Part Three: Chipotle and Wildflowers
This is the final installment of my stupidly long story of Matt’s Ultramarathon and the ensuing chaos surrounding it. If you haven’t read parts 1 and 2, you can catch up here:
Part 1: https://marglink.com/2015/06/10/sleep-deprivation-and-oreos-aka-the-ultramarathon-saga-pt-1/
Part 2: https://marglink.com/2015/06/12/bloody-but-unbowed-the-ultramarathon-saga-pt-2/
I’m writing this on an airplane as I head home from DC, so forgive my blatant lack of editing.
So, when I last left you, I was trudging uphill from the finish line, in search of Matt after having retraced my steps all the way back to my car. I had no idea how far Matt was from the finish line, so I kept moving forward blindly, feeling my heart rate rise again as the incline grew unforgivingly. I took the steep climb one step at a time (which is technically the only way to move on two legs, but I’m addressing more the psychological component than the physical constraints of bipedalism), breathing heavily and wishing that I’d considered bringing water with me for the last leg of the journey.
Experienced ultrarunners know that running up steep hills is a good way to over-rev your heart rate and burn out quickly. I figured that I might as well just blast up the hill and deal with the consequences later, fueled only by the Larabar I’d eaten at 2am (Coconut Cream flavor WHAT’S UP) and the fear of leaving Matt alone on the mountain when he needed support the most. After nearly two miles (!) what felt like climbing a never-ending staircase, I saw Matt in the distance, looking slightly more battered than when I’d left him & moving pretty slowly. I was elated that I’d be able to finish the last 2 miles of the course with him. I called Stina once again to check in- she let me know that Ryan was on his way, but he was going to stop by our downtown apartment first to try to dig up my spare keys. I honestly had no idea where they could be, so I relayed a few guesses to him but told him not to worry about it too much. The important thing was getting him here in time to see Matt finish, and I didn’t want to send him on a fool’s errand around my messy apartment when he was already driving 50 miles up into the mountains to pick our asses up.
The sun was now high and hot in the sky as I started down the hill with Matt. We were in the final stretch, but to someone who’d just run 98 miles, the last 2 miles of technical terrain wasn’t easily dismissed. Every time our path turned away from the direction of the finish line, Matt would let out an audible groan. “Just keep moving”, I’d remind him, as if there was another option at this point. We were running parallel to the very last straight of the course, separated only by a one-lane highway. The cheers at the finish line were audible in the distance, encouraging and taunting us at once as they wafted over the highway as runners completed the race. Now that I really think about it, I was exhausted, but oddly happy to be out on the mountain, getting a farmer’s tan on my legs and getting to savor just a bit of this experience with Matt. After about 30 minutes (with Matt asking me for the time at least 6 times during this section), the end was near. We crossed over the freeway, joked about getting hit by a car at mile 99.9, and started picking up the pace as we closed in on the finish line. Out of nowhere, Matt started actually running for the finish line, shedding his backpack dramatically as he covered the last stretch of trail (I was reminded of a young Forrest Gump running out of his leg braces). I ran alongside him until he got into the final “chute”, at which point I veered off to the side and let him cross the line solo. He’d made it 100.2 miles.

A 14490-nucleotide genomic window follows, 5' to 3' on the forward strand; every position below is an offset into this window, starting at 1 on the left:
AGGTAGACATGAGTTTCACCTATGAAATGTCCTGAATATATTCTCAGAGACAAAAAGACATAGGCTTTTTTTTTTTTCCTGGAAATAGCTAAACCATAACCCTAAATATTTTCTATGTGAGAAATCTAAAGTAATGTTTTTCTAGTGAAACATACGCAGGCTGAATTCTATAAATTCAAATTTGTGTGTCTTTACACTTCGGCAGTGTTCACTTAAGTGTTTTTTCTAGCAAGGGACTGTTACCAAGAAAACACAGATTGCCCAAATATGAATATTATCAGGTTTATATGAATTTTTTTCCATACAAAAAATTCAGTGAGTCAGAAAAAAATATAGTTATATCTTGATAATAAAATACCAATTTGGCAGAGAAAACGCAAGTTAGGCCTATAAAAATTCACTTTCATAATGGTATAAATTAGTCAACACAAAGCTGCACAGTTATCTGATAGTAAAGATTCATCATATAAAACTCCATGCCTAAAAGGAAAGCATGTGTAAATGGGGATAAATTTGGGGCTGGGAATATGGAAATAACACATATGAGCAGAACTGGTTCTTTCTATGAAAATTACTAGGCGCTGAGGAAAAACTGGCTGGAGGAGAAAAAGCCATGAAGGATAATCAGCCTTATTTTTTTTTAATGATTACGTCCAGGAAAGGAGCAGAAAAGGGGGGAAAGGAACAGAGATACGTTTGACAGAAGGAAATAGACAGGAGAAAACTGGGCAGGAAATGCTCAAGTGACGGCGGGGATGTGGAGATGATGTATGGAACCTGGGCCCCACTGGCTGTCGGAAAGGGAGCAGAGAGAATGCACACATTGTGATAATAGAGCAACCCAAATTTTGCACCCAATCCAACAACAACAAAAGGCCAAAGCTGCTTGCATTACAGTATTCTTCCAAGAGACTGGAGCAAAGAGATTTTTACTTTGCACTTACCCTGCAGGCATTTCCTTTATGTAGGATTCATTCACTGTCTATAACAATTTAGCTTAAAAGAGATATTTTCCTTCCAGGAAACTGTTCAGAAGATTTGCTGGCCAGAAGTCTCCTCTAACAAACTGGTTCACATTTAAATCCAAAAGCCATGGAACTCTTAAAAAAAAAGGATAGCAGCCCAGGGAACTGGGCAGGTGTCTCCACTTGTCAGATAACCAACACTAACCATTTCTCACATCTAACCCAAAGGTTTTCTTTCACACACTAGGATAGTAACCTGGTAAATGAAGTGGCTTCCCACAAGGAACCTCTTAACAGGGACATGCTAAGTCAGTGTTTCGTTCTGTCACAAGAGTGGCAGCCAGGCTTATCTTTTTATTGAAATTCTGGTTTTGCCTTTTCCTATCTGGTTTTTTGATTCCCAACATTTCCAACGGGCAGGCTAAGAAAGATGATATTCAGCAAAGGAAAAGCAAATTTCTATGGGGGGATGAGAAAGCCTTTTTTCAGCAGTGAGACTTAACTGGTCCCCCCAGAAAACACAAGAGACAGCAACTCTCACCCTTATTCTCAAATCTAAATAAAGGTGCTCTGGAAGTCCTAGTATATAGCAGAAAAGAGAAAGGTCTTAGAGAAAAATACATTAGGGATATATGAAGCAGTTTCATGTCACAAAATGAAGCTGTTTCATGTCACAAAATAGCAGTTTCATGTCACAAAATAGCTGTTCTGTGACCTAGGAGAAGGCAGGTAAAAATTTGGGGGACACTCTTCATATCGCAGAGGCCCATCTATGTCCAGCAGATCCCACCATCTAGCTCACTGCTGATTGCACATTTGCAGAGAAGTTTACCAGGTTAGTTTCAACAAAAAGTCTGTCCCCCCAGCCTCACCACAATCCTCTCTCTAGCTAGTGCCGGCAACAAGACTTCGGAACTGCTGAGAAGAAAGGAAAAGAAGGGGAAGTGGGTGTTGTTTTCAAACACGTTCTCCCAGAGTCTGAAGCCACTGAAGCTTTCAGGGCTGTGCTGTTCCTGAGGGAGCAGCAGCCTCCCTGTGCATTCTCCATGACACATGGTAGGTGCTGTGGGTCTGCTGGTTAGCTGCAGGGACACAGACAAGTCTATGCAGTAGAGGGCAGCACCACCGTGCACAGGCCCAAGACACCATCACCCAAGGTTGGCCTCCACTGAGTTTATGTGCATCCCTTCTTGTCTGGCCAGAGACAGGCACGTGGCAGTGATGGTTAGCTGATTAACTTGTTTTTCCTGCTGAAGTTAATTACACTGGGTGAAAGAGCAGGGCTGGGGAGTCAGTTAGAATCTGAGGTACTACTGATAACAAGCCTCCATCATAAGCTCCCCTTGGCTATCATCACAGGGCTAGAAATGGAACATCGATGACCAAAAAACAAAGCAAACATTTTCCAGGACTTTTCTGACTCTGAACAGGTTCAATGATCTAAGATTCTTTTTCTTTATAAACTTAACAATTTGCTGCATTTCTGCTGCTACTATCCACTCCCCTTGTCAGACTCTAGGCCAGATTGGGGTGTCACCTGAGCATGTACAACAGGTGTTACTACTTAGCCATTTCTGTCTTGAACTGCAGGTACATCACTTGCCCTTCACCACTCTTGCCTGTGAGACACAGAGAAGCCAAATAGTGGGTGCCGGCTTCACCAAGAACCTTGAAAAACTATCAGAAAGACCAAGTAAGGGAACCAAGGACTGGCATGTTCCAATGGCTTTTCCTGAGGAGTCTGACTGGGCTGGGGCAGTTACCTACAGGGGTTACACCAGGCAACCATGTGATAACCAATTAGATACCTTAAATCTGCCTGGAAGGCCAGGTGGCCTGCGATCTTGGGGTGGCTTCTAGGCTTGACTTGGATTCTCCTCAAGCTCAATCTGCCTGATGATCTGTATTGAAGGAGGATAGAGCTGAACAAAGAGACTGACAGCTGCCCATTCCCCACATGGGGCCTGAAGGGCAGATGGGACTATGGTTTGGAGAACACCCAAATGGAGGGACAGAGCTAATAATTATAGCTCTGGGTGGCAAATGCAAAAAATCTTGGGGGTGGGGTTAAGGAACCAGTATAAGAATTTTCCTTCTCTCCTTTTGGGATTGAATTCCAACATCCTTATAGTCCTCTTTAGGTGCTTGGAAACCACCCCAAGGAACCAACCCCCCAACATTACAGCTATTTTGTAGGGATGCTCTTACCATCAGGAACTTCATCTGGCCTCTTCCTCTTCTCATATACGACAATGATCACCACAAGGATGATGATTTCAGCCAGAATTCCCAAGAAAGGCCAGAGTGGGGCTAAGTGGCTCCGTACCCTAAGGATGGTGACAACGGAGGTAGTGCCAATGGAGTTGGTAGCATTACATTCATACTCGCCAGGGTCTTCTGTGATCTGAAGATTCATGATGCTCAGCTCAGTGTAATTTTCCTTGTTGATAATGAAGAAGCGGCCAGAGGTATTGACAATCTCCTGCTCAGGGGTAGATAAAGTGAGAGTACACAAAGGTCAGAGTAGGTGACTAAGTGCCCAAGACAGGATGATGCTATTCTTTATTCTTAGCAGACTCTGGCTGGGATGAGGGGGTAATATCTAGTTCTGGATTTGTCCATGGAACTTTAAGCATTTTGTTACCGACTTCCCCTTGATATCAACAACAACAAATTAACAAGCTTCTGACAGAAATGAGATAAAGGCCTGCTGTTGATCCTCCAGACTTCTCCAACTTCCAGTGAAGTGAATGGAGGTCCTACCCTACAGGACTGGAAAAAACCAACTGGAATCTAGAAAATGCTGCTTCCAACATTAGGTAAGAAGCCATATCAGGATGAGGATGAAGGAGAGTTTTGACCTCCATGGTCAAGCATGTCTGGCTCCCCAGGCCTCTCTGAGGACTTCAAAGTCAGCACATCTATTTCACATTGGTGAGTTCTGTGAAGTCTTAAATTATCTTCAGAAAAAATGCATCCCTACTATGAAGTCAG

Ryan was there at the finish line as we’d discussed, soaking in the atmosphere and witnessing some inspiring finishes (Ryan and I are running a 50k in September, so in preparation we take inspiration where we can get it). Matt was energized, chatting with the race organizer and grabbing cookies from a buffet. We took a final glance at the finish line then hopped in Ryan’s truck to make the hour-long drive back down to San Diego. I still had no idea what I was going to do about my car, parked at the Chambers campground in freaking JULIAN CA (home of mountains, pies, and not much else). It was a Sunday at almost 11am at this point, and our keys, wallets, all forms of payment, etc etc were all stranded inside my car. I chose to just deal with it later because getting Matt home and getting his feet up were my priorities.
The stress of imperfect situations can be frustrating, debilitating. How was I going to get my car? Where were my spare keys? How was I going to buy anything until I got my car back? However, it was clear to me that this was one of those times where I was going to have to subscribe to my own hippie philosophy of trusting the universe and letting things work themselves out. We got back to our apartment in downtown San Diego just before noon, and Matt was asleep on the bed by approximately 12:10, frozen packs of peas on either foot and our dog Luna standing vigil at the foot of the bed, somehow aware that Matt was in a bit of a battered state.